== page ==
Parsley's high folate content can help lower blood homocysteine levels, which is linked to an increased risk of heart disease.
According to some in vitro studies, parsley also contains polyacetylenes, which may have anticancer properties (1).
High levels of carotenoids have been shown in studies to protect against the development of heart disease and lower your risk of heart attack and stroke (2). Watercress is high in antioxidants such as beta-carotene, zeaxanthin, and lutein. Low levels of these carotenoids have been linked to heart disease and hypertension.
Sulforaphane, found in parsley, has been shown to be effective in treating breast, colon, prostate, and ovarian cancers. Parsley is also high in Vitamin C, an antioxidant with free-radical scavenging properties, which provides anticancer protection (3). Polyacetylenes extracted from parsley have chemoprotective and cytotoxic activity (4).
In one study, watercress outperformed all other vegetables in terms of total phenol content and ability to neutralize free radicals associated with oxidative stress and several cancer types (5).
Several studies show a direct relationship between eating fiber-rich foods like parsley and a lower risk of type 2 diabetes (6). One cup of parsley contains 7 grams of soluble fiber, which may help lower cholesterol and regulate blood sugar levels (7).
Numerous studies have demonstrated that lutein and zeaxanthin are critical for eye health. They specifically protect your eyes from blue light damage. Lutein and zeaxanthin have also been linked to a decreased risk of age-related macular degeneration and cataracts.
Both parsley and watercress are high in lutein, zeaxanthin, and Vitamin C and can help keep your eyes healthy and lower the risk of developing cataracts (8).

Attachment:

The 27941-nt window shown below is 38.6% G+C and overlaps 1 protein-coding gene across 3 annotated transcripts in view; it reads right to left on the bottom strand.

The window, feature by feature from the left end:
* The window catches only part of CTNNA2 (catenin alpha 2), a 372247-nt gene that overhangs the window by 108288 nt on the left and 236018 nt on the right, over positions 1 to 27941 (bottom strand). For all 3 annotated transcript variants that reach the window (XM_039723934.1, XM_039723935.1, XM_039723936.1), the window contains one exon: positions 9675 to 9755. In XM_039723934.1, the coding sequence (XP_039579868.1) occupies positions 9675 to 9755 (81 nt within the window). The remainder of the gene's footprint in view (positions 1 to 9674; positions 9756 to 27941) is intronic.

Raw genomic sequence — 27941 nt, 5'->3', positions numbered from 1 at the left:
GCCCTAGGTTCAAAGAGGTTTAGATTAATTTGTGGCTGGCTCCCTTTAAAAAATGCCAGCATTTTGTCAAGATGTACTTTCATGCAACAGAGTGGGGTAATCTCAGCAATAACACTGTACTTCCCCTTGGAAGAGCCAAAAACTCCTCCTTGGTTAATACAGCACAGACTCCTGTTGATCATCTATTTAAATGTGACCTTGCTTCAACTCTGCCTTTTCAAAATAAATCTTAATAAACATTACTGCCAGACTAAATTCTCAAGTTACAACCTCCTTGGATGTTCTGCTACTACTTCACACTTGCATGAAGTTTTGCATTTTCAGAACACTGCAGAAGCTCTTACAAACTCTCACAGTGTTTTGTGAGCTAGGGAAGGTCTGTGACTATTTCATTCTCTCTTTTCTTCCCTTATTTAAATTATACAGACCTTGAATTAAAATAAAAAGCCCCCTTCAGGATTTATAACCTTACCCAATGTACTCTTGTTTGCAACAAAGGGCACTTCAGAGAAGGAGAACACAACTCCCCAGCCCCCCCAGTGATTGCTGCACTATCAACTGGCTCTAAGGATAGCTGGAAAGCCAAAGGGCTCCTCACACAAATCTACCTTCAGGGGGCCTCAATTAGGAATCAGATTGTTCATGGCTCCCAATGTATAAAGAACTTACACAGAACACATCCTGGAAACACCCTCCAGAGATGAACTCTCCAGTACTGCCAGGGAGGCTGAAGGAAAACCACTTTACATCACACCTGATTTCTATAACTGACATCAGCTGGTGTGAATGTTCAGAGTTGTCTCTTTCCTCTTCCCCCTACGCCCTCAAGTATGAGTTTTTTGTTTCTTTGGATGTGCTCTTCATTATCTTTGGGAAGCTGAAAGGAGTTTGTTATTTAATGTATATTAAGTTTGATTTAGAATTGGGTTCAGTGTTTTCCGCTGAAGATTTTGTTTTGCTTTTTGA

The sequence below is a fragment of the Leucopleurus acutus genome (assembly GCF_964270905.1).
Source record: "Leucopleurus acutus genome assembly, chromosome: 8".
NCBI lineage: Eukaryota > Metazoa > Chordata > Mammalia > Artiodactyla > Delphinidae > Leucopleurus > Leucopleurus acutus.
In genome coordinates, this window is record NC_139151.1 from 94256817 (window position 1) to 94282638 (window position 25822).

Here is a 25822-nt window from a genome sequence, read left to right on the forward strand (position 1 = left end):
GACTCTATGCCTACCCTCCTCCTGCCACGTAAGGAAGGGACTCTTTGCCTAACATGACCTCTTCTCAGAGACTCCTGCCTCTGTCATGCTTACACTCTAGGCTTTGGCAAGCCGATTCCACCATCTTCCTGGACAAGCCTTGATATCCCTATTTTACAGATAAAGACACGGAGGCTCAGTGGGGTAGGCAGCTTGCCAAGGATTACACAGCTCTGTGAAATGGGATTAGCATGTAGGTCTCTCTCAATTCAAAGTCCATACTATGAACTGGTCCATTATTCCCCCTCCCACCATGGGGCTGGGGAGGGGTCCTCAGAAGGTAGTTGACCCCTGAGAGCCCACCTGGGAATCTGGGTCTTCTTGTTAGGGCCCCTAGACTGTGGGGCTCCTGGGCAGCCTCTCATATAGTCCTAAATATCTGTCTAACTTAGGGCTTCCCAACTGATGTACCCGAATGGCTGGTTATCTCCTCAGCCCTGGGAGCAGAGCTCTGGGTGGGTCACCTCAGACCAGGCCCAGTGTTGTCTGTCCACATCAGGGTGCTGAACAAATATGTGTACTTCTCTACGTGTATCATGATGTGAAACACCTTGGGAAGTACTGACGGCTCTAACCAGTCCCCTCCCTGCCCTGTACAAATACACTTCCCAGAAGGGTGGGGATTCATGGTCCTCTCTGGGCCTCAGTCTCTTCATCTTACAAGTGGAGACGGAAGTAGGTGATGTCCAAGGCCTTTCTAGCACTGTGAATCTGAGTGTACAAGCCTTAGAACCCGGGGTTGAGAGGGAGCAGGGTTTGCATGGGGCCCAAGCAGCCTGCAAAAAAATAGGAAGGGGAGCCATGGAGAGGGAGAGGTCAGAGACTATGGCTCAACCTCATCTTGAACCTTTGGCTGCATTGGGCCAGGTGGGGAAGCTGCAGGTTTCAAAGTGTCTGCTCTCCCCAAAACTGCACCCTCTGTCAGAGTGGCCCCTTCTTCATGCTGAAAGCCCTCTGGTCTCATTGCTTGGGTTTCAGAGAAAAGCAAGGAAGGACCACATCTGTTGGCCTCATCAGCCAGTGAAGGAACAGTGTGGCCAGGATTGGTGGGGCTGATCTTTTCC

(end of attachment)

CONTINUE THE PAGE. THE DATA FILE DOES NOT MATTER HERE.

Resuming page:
Parsley is high in magnesium and calcium, essential for bone development. A cup of chopped parsley contains over 45 milligrams of magnesium. At the recommended daily intake of 320-420mg, parsley provides more than 10% of an adult's magnesium needs. According to one study, consuming the recommended daily magnesium intake can help build and maintain strong bones (9).
Another study found that eating parsley reduced the risk of bone fractures in postmenopausal women with osteoporosis (10).
- Health attributes of roots and tubers
Fat Type Comparison
Comparison summary table
|Lower in Sugar|
|Lower in Sodium|
|Lower in Saturated Fat|
|Lower in price|
|Rich in minerals|
|Lower in Cholesterol||Equal|
|Lower in Glycemic Index||Equal|
|Rich in vitamins||Equal|
All nutrients comparison - raw data values
|Vitamin A RAE||421µg||160µg|
Which food is preferable for your diet?
|Low Fats diet|
|Low Carbs diet|
|Low Calories diet|
|Low Glycemic Index diet||Equal|
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Vitamins & Minerals Daily Need Coverage Score
All the values for which the sources are not specified explicitly are taken from FDA’s Food Central. The exact link to the food presented on this page can be found below.
- Parsley - https://fdc.nal.usda.gov/fdc-app.html#/food-details/170416/nutrients
- Watercress - https://fdc.nal.usda.gov/fdc-app.html#/food-details/170068/nutrients
All the Daily Values are presented for males aged 31-50, for 2000-calorie diets.